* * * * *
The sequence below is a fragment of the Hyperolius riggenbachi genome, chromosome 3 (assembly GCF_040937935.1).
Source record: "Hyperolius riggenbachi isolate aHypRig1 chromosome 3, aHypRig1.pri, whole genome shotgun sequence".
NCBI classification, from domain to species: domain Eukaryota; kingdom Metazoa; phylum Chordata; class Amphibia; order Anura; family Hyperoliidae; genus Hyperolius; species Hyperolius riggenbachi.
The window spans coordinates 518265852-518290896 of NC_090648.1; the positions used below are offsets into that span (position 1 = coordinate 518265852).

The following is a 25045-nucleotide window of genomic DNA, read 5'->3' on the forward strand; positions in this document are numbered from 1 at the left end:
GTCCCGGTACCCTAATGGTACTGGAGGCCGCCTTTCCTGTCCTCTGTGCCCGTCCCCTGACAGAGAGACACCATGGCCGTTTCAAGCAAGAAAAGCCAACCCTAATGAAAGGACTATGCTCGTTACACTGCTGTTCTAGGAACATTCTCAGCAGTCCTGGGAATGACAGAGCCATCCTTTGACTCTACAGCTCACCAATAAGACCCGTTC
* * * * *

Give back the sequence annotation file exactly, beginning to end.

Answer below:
The sequence below is a fragment of the Hyperolius riggenbachi genome, chromosome 3 (assembly GCF_040937935.1).
Source record: "Hyperolius riggenbachi isolate aHypRig1 chromosome 3, aHypRig1.pri, whole genome shotgun sequence".
NCBI classification, from domain to species: domain Eukaryota; kingdom Metazoa; phylum Chordata; class Amphibia; order Anura; family Hyperoliidae; genus Hyperolius; species Hyperolius riggenbachi.
The window spans coordinates 518265852-518290896 of NC_090648.1; the positions used below are offsets into that span (position 1 = coordinate 518265852).

The following is a 25045-nucleotide window of genomic DNA, read 5'->3' on the forward strand; positions in this document are numbered from 1 at the left end:
GTCCCGGTACCCTAATGGTACTGGAGGCCGCCTTTCCTGTCCTCTGTGCCCGTCCCCTGACAGAGAGACACCATGGCCGTTTCAAGCAAGAAAAGCCAACCCTAATGAAAGGACTATGCTCGTTACACTGCTGTTCTAGGAACATTCTCAGCAGTCCTGGGAATGACAGAGCCATCCTTTGACTCTACAGCTCACCAATAAGACCCGTTC